In archetypal terms, it’s often said a woman’s life has three phases: maiden, mother, crone. “Crone” actually comes from the root word “crown”—picture a crown chakra ablaze with light—but it still sounds a bit shocking if you’re only 50, so I like inserting a “queen” phase in there first to sweeten the deal. My friend Ulrike Sara Talisea, a gifted womb healer and “soul midwife” who delves into the mysteries of the woman’s journey, encourages claiming this queenship fully. “Menopause is an initiation and a call to be true to yourself. The wisdom and the experiences of your life want to be honored and acknowledged and they are ready to be shared with others.” She sees the physical challenges that some experience as stemming partly from how willing they’ve been to express their full selves. From Ulrike’s more esoteric understanding, blood is the fire element in the body, and the cessation of monthly bleeding means a woman keeps that powerful creative and sacred fire within. “If you have struggled to have authentic, genuine, powerful, wild and sensual self-expression, that fire gets distorted, and can express itself in things like hot flashes.” A linear-minded doctor might disagree, yet I like the subtler invitation here. “Menopause is calling you to connect more deeply with your essence, to release what no longer serves you, and to grieve parts of your life that you could not live fully or are coming to an end because something new is coming,” she explains. “It can be very challenging—when you have ignored your core truths they might knock at your door asking to be lived—and it can be very emotional, because the unknown is calling you.” But none of this is bad.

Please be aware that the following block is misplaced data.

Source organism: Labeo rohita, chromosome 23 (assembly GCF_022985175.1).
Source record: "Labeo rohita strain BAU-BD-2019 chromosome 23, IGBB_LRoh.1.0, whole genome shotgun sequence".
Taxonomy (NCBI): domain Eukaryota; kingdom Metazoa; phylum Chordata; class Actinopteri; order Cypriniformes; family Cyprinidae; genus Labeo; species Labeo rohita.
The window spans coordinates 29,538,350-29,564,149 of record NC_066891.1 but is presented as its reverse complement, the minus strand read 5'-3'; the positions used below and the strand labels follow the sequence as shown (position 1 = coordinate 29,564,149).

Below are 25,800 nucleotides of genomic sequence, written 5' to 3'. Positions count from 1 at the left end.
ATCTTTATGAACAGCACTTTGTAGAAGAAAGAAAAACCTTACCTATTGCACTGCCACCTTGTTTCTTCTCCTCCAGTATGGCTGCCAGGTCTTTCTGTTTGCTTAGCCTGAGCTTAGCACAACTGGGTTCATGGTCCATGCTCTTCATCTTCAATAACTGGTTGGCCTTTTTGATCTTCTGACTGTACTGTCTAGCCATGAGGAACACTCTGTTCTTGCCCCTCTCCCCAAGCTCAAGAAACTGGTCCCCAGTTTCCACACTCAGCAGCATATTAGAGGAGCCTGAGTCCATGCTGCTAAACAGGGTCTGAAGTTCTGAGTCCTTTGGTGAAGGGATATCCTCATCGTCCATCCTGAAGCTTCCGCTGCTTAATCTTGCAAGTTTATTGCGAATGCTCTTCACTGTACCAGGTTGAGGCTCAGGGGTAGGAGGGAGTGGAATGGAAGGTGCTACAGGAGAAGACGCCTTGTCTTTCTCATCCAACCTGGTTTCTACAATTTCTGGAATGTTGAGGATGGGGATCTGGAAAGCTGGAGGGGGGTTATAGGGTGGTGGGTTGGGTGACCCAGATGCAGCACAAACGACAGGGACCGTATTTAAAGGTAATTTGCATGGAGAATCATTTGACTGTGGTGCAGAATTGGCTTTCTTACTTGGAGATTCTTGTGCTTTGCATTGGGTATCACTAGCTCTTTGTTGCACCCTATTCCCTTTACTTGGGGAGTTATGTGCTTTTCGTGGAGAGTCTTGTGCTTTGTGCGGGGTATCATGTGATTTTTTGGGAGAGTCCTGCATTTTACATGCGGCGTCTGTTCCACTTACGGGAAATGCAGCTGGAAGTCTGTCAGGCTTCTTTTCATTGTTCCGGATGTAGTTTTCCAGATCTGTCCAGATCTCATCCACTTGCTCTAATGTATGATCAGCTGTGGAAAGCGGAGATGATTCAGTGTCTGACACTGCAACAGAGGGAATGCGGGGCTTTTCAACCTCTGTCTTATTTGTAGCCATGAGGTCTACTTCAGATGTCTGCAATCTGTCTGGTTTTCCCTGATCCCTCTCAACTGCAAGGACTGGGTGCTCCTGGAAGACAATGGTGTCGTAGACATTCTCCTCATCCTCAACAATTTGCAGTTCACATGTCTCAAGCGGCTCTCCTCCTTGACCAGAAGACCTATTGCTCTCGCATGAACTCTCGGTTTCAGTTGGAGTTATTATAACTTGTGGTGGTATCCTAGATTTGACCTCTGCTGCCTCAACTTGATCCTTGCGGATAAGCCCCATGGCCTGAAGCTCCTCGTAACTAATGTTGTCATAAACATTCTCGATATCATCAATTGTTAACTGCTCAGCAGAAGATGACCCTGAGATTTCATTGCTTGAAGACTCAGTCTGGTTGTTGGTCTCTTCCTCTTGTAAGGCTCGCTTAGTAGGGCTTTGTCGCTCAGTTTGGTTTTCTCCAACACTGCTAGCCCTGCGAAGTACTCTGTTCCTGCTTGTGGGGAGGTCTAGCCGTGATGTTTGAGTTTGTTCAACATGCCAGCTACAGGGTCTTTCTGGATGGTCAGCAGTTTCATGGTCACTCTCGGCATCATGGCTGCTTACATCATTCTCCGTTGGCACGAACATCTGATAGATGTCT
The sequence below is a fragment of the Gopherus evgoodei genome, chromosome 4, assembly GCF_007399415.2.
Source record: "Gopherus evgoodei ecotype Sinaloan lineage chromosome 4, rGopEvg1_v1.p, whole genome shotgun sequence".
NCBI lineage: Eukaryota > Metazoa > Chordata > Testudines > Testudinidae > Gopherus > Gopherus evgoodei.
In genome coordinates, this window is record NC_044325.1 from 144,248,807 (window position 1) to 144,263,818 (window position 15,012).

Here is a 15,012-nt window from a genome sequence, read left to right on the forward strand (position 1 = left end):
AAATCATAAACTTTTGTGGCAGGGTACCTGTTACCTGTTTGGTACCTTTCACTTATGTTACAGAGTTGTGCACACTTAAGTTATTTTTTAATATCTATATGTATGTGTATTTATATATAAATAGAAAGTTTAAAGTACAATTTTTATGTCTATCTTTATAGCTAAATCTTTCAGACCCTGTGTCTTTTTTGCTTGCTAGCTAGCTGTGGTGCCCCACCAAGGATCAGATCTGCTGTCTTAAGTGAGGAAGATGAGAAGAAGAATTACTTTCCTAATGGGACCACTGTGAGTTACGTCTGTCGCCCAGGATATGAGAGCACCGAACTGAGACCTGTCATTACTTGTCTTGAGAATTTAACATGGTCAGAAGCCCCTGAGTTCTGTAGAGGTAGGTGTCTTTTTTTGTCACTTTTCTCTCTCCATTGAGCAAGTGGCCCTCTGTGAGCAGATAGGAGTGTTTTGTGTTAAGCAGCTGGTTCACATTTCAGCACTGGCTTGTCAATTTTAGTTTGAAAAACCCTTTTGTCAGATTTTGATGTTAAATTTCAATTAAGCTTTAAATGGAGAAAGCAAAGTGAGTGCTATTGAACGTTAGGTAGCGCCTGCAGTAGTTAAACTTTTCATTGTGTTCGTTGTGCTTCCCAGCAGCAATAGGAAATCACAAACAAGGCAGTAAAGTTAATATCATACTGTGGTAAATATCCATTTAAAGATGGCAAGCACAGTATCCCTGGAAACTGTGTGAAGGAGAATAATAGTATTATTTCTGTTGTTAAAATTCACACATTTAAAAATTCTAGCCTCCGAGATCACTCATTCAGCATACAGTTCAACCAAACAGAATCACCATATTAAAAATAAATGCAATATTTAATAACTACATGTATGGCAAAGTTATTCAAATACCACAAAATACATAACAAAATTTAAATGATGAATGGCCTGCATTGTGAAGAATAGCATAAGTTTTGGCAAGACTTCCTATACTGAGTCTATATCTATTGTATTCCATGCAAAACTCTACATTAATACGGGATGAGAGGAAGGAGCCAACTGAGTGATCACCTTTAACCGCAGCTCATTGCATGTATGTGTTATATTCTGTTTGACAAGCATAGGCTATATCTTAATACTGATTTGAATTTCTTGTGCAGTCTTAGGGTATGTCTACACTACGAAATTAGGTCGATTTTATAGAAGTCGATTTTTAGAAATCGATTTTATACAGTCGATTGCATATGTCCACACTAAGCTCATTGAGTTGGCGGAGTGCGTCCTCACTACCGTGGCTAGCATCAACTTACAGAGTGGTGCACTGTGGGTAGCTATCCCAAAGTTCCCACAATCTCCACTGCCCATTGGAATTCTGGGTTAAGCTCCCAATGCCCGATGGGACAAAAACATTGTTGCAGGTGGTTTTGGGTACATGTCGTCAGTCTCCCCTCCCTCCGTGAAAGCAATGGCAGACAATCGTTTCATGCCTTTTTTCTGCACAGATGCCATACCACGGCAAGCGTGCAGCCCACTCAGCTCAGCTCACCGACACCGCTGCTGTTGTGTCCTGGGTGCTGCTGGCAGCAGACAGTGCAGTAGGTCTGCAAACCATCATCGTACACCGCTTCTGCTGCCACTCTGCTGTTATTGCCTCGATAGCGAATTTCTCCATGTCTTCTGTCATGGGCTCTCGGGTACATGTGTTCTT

Ulrike’s reframing makes me reconsider the wakeful moments starting to stud my nights—technically a result of lower progesterone levels. Instead of tossing and turning in irritation, could I hear the whispers from my creative fire, asking to be stoked and encouraged for the second half of life? Can I see my occasional hot flashes as a mirror of the stress I’m under—or even secret resentment of the workload causing the stress? Ulrike encourages harboring this possibility. “When you are in your true essence, living fully the life you’re meant to live, menopause can be gentle. You sit on your throne in a place of deep intimacy with yourself, and harvest the fruits of your life, and you become magical, and inspiring.” I recall Siddhi sharing, from her silver-haired position further up the path, “I can say wholeheartedly I have never felt better about myself than now. I wouldn’t trade this sense of contentment and peacefulness for anything!” That’s most certainly worthy of honoring.
Amely Greeven is the co-author of Nine Golden Months: The Essential Art of Nurturing the Mother-To-Be.
A Vital Time
Dr. Linda Lancaster’s advice for those entering menopause.
Renowned naturopath and homeopath Dr. Linda Lancaster taught me volumes about keeping balance when we worked on her book Harmonic Healing: Restore Your Vital Force for Lifelong Wellness. Moving through the perimenopausal and menopausal phases smoothly is, she says, absolutely possible through a moderate and consistent lifestyle of care. “First, we need the liver and gallbladder working well to help ensure balanced, nourished hormones and enough bile to emulsify the fats that make hormones. Our modern environment, full of pollution, radiation and stress, makes the liver’s job more difficult, so doing periodic liver cleansing programs involving diet and detoxifying baths as we describe in Harmonic Healing helps avoid excess heat, sleep problems and adrenal overdrive. It’s also important to take good care of the thyroid throughout your life. A third subtle factor is developing purpose, knowing there is so much good work to be done in the world, even if your kids are grown or your role is changing shape. The endocrine system and chakra system are connected—feeling powerless or purposeless may show itself physically. When these things are in place, I’ve found we can handle most symptoms homeopathically with successful results, and women can easily educate themselves on the remedies they might need.” —A. G.